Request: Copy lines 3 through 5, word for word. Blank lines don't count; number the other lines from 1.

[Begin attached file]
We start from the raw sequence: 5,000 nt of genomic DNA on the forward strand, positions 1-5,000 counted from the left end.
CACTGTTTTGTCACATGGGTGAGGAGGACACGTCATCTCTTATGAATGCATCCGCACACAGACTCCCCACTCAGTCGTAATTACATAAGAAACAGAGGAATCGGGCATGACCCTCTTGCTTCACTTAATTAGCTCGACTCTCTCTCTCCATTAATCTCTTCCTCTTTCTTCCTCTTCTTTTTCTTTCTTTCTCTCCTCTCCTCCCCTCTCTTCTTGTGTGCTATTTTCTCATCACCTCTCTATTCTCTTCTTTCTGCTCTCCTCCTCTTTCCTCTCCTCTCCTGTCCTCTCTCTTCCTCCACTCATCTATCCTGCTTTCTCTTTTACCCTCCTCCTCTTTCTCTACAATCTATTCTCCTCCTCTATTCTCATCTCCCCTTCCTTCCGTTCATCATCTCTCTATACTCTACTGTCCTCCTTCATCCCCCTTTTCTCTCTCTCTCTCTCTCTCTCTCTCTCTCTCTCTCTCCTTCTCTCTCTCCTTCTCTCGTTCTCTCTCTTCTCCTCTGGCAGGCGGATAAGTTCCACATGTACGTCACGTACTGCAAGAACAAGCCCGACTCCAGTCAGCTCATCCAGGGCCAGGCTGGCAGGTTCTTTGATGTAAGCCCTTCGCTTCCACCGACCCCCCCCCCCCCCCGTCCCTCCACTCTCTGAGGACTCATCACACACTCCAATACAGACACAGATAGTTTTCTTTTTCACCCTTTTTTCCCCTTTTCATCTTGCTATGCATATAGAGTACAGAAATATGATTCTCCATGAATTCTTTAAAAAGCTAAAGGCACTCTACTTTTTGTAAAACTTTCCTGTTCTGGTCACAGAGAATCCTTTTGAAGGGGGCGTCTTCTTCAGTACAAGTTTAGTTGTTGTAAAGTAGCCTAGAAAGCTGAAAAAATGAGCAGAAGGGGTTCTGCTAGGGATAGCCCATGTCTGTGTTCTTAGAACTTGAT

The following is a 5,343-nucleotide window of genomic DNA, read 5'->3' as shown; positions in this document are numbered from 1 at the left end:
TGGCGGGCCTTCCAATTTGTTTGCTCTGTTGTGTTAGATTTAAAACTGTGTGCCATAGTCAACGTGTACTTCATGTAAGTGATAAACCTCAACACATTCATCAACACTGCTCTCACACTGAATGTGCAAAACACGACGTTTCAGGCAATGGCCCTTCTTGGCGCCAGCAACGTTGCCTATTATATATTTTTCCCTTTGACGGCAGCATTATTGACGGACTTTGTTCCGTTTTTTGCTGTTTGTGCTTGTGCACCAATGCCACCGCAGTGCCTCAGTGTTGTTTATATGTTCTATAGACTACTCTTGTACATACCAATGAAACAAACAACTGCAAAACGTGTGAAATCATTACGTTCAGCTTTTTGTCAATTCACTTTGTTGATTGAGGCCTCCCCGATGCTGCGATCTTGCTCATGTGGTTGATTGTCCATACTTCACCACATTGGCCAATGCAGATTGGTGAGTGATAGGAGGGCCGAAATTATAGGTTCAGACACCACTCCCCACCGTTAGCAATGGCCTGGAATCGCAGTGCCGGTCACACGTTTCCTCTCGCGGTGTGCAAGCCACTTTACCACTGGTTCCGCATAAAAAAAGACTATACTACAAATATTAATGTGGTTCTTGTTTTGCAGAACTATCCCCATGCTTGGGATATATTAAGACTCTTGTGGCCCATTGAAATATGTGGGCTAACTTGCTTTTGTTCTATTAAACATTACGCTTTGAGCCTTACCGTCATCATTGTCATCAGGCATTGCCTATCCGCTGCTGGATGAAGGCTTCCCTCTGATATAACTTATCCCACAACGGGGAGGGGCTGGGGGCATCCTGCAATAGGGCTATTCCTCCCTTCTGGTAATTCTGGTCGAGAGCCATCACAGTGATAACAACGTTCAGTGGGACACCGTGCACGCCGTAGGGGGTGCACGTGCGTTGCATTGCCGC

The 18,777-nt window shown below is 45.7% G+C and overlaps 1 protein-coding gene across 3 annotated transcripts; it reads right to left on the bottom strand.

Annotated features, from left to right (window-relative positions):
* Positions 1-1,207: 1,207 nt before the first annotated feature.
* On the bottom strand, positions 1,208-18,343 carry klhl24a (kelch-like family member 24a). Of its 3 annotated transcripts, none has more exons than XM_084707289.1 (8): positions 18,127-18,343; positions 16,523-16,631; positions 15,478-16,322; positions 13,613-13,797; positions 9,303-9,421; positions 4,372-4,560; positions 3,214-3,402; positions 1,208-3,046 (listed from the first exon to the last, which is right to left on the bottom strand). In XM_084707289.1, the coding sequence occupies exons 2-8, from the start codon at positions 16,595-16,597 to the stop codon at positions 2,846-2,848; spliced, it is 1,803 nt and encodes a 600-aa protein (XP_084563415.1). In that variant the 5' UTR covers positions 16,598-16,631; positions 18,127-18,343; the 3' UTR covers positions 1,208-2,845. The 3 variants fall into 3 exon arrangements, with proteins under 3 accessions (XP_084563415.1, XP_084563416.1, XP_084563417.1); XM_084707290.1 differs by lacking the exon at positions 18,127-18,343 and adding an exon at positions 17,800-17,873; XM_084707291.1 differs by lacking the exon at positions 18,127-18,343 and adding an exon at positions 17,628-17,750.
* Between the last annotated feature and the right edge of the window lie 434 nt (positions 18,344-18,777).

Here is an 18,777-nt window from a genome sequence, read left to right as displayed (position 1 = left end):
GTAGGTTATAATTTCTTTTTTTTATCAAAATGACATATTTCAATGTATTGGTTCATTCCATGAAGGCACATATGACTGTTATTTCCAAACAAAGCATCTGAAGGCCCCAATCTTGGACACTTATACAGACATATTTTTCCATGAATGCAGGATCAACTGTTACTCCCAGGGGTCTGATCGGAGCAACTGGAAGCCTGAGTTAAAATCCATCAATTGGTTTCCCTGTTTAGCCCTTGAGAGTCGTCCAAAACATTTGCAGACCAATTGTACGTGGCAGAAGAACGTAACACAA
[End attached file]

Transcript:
The following is a 5,343-nucleotide window of genomic DNA, read 5'->3' as shown; positions in this document are numbered from 1 at the left end:
TGGCGGGCCTTCCAATTTGTTTGCTCTGTTGTGTTAGATTTAAAACTGTGTGCCATAGTCAACGTGTACTTCATGTAAGTGATAAACCTCAACACATTCATCAACACTGCTCTCACACTGAATGTGCAAAACACGACGTTTCAGGCAATGGCCCTTCTTGGCGCCAGCAACGTTGCCTATTATATATTTTTCCCTTTGACGGCAGCATTATTGACGGACTTTGTTCCGTTTTTTGCTGTTTGTGCTTGTGCACCAATGCCACCGCAGTGCCTCAGTGTTGTTTATATGTTCTATAGACTACTCTTGTACATACCAATGAAACAAACAACTGCAAAACGTGTGAAATCATTACGTTCAGCTTTTTGTCAATTCACTTTGTTGATTGAGGCCTCCCCGATGCTGCGATCTTGCTCATGTGGTTGATTGTCCATACTTCACCACATTGGCCAATGCAGATTGGTGAGTGATAGGAGGGCCGAAATTATAGGTTCAGACACCACTCCCCACCGTTAGCAATGGCCTGGAATCGCAGTGCCGGTCACACGTTTCCTCTCGCGGTGTGCAAGCCACTTTACCACTGGTTCCGCATAAAAAAAGACTATACTACAAATATTAATGTGGTTCTTGTTTTGCAGAACTATCCCCATGCTTGGGATATATTAAGACTCTTGTGGCCCATTGAAATATGTGGGCTAACTTGCTTTTGTTCTATTAAACATTACGCTTTGAGCCTTACCGTCATCATTGTCATCAGGCATTGCCTATCCGCTGCTGGATGAAGGCTTCCCTCTGATATAACTTATCCCACAACGGGGAGGGGCTGGGGGCATCCTGCAATAGGGCTATTCCTCCCTTCTGGTAATTCTGGTCGAGAGCCATCACAGTGATAACAACGTTCAGTGGGACACCGTGCACGCCGTAGGGGGTGCACGTGCGTTGCATTGCCGC

The 18,777-nt window shown below is 45.7% G+C and overlaps 1 protein-coding gene across 3 annotated transcripts; it reads right to left on the bottom strand.